|Born||Terence E. Kilburn
25 November 1926
London, England, UK
|Years active||1937–1969 (screen actor)|
Terence E. Kilburn (born 25 November 1926), known for his acting work prior to 1953 as Terry Kilburn, is an English-American actor. Born in London, he moved to Hollywood in the U.S. at the age of 10, and is best known for his roles as a child actor, in films such as A Christmas Carol (1938) and Goodbye, Mr. Chips (1939) in the late 1930s and the early 1940s.
Kilburn was born in London in 1926, to working-class parents. He did some unpaid acting as a young child, and an agent encouraged him to go to Hollywood. Kilburn and his mother immigrated to the U.S. in 1937, and his father arrived the following year. A talent scout for MGM discovered him rehearsing for Eddie Cantor's radio show, and he was cast in the British-set film Lord Jeff (1938).
Known for his innocent, dreamy, doe-eyed look, Kilburn achieved fame at the age of 11 portraying Tiny Tim in the 1938 Metro-Goldwyn-Mayer film version of A Christmas Carol, and also as four generations of the Colley family in Goodbye, Mr. Chips (1939). He also played leading roles in two films which starred Freddie Bartholomew: Lord Jeff (1938) and Swiss Family Robinson (1940). He was featured in The Adventures of Sherlock Holmes (1939) with Basil Rathbone.
Kilburn had a supporting role in National Velvet (1944). In 1944, he also worked in The Keys of the Kingdom, starring Gregory Peck, but his scenes were cut. In addition to Lord Jeff (1938) and National Velvet (1944), he worked alongside Mickey Rooney in Andy Hardy Gets Spring Fever (1939) and A Yank at Eton (1942). In 1946 he was in Black Beauty, and in 1947–1948 he was in four back-to-back Bulldog Drummond films, as Seymour, a reporter.
After 1952 he was credited on screen as Terence Kilburn. His final feature film role was a small part in Lolita (1962). Between 1951 and 1969, he was also in nearly a dozen teleplays, television movies, and television series episodes.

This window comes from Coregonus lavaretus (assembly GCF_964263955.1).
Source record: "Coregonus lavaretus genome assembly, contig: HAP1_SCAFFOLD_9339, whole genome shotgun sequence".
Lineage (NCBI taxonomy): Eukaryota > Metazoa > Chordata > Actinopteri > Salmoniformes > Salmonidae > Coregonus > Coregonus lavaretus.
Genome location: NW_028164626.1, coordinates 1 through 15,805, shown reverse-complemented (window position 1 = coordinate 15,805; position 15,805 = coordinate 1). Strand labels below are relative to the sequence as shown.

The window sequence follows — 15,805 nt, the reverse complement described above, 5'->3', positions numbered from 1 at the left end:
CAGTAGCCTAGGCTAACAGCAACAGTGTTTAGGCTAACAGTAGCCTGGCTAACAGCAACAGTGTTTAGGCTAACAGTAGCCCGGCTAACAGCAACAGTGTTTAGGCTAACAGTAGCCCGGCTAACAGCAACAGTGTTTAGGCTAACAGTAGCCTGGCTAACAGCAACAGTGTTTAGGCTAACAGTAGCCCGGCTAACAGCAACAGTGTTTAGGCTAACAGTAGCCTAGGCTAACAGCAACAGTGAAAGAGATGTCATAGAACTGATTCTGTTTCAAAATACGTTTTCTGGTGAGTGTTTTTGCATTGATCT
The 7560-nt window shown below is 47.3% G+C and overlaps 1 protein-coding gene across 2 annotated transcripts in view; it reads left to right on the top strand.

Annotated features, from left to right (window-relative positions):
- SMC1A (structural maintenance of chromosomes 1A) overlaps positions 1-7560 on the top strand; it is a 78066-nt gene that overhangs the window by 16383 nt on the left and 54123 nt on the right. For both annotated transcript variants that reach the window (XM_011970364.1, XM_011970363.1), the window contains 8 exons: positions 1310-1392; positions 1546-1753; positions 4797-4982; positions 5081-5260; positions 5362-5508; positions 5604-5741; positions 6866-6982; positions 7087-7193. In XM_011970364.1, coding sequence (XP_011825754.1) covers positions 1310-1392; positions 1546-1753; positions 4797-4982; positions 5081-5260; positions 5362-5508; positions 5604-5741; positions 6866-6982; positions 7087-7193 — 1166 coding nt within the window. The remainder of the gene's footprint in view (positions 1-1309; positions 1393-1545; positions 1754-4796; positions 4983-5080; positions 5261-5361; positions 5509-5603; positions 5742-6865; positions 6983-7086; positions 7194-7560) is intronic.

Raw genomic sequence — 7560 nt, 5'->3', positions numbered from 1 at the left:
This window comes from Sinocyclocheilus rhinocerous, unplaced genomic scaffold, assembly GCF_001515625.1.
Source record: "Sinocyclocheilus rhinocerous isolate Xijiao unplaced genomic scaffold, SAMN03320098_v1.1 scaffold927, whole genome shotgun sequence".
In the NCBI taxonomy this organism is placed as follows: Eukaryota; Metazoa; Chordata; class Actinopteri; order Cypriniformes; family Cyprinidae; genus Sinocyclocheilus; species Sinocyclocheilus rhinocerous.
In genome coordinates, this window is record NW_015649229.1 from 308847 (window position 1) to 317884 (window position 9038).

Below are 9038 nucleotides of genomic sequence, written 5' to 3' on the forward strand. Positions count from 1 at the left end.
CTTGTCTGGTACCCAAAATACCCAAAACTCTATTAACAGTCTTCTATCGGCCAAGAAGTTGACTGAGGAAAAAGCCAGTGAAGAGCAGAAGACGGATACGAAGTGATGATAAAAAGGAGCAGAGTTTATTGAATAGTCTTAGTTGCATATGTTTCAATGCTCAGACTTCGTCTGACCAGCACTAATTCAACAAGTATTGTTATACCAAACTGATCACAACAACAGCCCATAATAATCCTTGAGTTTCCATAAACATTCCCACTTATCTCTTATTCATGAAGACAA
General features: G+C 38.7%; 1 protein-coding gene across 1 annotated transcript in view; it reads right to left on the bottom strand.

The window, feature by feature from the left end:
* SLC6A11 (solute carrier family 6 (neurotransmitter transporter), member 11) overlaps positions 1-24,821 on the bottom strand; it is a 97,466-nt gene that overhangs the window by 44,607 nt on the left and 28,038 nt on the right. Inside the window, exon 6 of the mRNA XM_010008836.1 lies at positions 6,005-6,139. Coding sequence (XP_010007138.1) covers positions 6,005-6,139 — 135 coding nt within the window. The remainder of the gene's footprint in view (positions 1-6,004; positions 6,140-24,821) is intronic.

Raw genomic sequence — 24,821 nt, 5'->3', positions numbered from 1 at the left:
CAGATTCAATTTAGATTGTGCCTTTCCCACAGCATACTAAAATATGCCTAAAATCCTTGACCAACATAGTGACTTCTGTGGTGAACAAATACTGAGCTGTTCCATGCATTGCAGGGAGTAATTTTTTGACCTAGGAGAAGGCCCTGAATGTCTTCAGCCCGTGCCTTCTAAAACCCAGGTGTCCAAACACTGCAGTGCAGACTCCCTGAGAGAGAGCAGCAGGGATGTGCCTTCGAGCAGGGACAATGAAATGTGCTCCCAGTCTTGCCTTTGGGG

Life after Hollywood
From 1970–1994, Kilburn was artistic director of Oakland University's Meadow Brook Theatre in Rochester, Michigan. Meadow Brook Theatre is Michigan's only LORT theatre. It presents classic plays, comedies and musicals, and is known for its annual production of Dickens' A Christmas Carol, adapted by Kilburn's partner Charles Nolte.
|1938||Lord Jeff||Albert Baker|
|A Christmas Carol||Tiny Tim|
|1939||The Great Man Votes||Student|
|Goodbye, Mr. Chips||John Colley/Peter Colley|
|Andy Hardy Gets Spring Fever||'Stickin' Plaster|
|They Shall Have Music||Limey|
|The Adventures of Sherlock Holmes||Billy|
|1940||Swiss Family Robinson||Ernest Robinson|
|1942||A Yank at Eton||Hilspeth||(uncredited)|
|1947||Song of Scheherazade||Midshipman Lorin|
|Bulldog Drummond at Bay||Seymour|
|Bulldog Drummond Strikes Back||Seymour|
|13 Lead Soldiers||Seymour|
|1950||Tyrant of the Sea||Dick Savage|
|Fortunes of Captain Blood||Kenny Jensen|
|1951||Hill Number One: A Story of Faith and Inspiration||Stephen||Teleplay, Family Theatre|
|Only the Valiant||Trooper Saxton|
|1953||Slater's Dream||Samuel Slater||Teleplay, Cavalcade of America|
|Slaves of Babylon||King Cyrus|
|1954||King Richard II||Harry Percy||TV movie|
|Night Must Fall||Dan||Ponds Theater|
|You Touched Me!||Kraft Theatre|
|1956||The Honor Code||Cadet Eddie Garley||Teleplay, West Point|
|Miss Mabel||Peter||Lux Video Theatre|
|1957||The New Adventures of Martin Kane||Bill Wright||TV series, episode "The Railroad Story"|
|The Long Christmas Dinner||Sam||TV adaptation of play|
|1958||Fiend Without a Face||Capt. Al Chester|
|The New Adventures of Charlie Chan||Col. Arthur Ross||TV series, episode "Safe Deposit"|
|1969||Get Smart||Shirtsinger||TV series, episode "Hurray for Hollywood"|
- Boatner, E.B. (December 12, 2013). "He Spun the Globe-It Stopped at Hollywood". Lavender Magazine. Retrieved June 16, 2016.
- The Unkindest Cuts: The Scissors and the Cinema.
- Rohan Preston (15 Jan 2010). "Actor, director, mentor Charles Nolte dies". Minneapolis-St. Paul, Minnesota Star-Tribune. Archived from the original on 19 January 2010. Retrieved 13 February 2010.